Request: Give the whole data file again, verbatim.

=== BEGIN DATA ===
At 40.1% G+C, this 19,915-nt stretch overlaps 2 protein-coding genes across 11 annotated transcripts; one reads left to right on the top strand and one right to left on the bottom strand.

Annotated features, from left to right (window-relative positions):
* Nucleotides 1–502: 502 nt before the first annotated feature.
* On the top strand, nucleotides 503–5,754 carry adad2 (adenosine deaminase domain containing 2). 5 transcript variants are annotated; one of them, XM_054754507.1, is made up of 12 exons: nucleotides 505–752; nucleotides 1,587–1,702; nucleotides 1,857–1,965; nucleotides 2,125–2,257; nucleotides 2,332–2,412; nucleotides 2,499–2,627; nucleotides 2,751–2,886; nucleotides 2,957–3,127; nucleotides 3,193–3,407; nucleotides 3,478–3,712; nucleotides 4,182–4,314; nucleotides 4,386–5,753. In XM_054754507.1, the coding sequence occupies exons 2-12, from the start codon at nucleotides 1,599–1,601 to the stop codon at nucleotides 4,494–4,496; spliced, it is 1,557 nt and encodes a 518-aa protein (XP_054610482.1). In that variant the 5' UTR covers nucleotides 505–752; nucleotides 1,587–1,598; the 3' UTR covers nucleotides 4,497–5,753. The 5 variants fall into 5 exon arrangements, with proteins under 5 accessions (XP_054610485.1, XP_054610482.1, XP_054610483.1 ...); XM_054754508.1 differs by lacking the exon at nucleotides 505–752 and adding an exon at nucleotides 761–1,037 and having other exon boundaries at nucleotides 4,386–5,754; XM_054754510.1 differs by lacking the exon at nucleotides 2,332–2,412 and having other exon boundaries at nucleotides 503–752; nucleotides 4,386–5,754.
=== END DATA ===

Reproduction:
At 40.1% G+C, this 19,915-nt stretch overlaps 2 protein-coding genes across 11 annotated transcripts; one reads left to right on the top strand and one right to left on the bottom strand.

Annotated features, from left to right (window-relative positions):
* Nucleotides 1–502: 502 nt before the first annotated feature.
* On the top strand, nucleotides 503–5,754 carry adad2 (adenosine deaminase domain containing 2). 5 transcript variants are annotated; one of them, XM_054754507.1, is made up of 12 exons: nucleotides 505–752; nucleotides 1,587–1,702; nucleotides 1,857–1,965; nucleotides 2,125–2,257; nucleotides 2,332–2,412; nucleotides 2,499–2,627; nucleotides 2,751–2,886; nucleotides 2,957–3,127; nucleotides 3,193–3,407; nucleotides 3,478–3,712; nucleotides 4,182–4,314; nucleotides 4,386–5,753. In XM_054754507.1, the coding sequence occupies exons 2-12, from the start codon at nucleotides 1,599–1,601 to the stop codon at nucleotides 4,494–4,496; spliced, it is 1,557 nt and encodes a 518-aa protein (XP_054610482.1). In that variant the 5' UTR covers nucleotides 505–752; nucleotides 1,587–1,598; the 3' UTR covers nucleotides 4,497–5,753. The 5 variants fall into 5 exon arrangements, with proteins under 5 accessions (XP_054610485.1, XP_054610482.1, XP_054610483.1 ...); XM_054754508.1 differs by lacking the exon at nucleotides 505–752 and adding an exon at nucleotides 761–1,037 and having other exon boundaries at nucleotides 4,386–5,754; XM_054754510.1 differs by lacking the exon at nucleotides 2,332–2,412 and having other exon boundaries at nucleotides 503–752; nucleotides 4,386–5,754.